Fighting price gouging as Florence recovery gets underway

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As those in the path of Hurricane Florence begin picking up the pieces, the risk of unsavory business practices grows.

While price gouging in the traditional sense may wind down as supplies of fuel, water and other necessities begin making their way into the Cape Fear region, there are other concerns District Attorney Ben David has for consumers.

“There’s a lot of good and reputable people who are trying to help us right now in private industry, and we understand that they have a job to do, but there are also some unsavory folks,” David said.

With any emergency declaration, price gouging becomes illegal from the time of the declaration until 45 days have passed.

“Price gouging is defined as excessive pricing in the wake of an emergency situation, which is of course what we’ve experienced here in North Carolina,” David said.

He said Attorney General Josh Stein’s office has received more than 650 complaints of price gouging related to Hurricane Florence, most of them regarding gas stations or businesses selling water.

“Which are much easier cases to prove, because those are commodities which are set by the market,” he said. “It’s much harder to establish price gouging when you’re talking about clean up of your yard, or repairs to your home, because now, there’s huge variability there.”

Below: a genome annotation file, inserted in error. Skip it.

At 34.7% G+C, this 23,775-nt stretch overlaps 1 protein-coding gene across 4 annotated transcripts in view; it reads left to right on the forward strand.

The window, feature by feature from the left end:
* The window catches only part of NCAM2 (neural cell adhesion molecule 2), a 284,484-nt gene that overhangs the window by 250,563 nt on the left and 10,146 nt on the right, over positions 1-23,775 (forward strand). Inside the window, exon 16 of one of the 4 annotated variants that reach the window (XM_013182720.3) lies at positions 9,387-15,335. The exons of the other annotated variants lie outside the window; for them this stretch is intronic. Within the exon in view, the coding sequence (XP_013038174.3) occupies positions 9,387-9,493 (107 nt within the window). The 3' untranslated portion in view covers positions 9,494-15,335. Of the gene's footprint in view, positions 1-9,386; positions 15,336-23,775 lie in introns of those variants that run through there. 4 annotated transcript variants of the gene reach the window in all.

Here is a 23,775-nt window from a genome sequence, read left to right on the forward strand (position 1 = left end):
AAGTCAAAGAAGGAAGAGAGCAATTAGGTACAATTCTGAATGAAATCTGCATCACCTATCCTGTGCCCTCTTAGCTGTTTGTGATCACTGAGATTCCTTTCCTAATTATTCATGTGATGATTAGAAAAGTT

What one contractor may quote for a home could be thousands of dollars more or less expensive than the next one, and quotes can vary based on a home’s size, the extent of the damage and many other factors.

This inherent flexibility in pricing makes it hard to pursue criminal prosecution for price gouging specifically.

However, David said there are things consumers can do to protect themselves.

When getting a quote, he said, the keys are to shop around, get it in writing and don’t pay until the work is done.

“Make sure that you don’t take the first quote that comes to your house,” he reiterated, adding that consumers should also ask for recommendations and proof of insurance and make sure that the contract looks legitimate.

David said that while there is some legal recourse if a contractor takes your money without doing the work promised, it’s much easier to just avoid the issue all together.

“You have to be the first line of defense and protect yourself by following those three rules,” he said.

When it comes to items such as generators, chainsaws or other equipment people need in the aftermath of a storm like Florence, David said it can be tricky to determine what is price gouging, and what is within the range of the free market.

Regardless, he said, consumers should report any suspicious business practices to local authorities as well as the state attorney general.

To report price gouging, call (877) 5-NO-SCAM, or (877) 566-7226.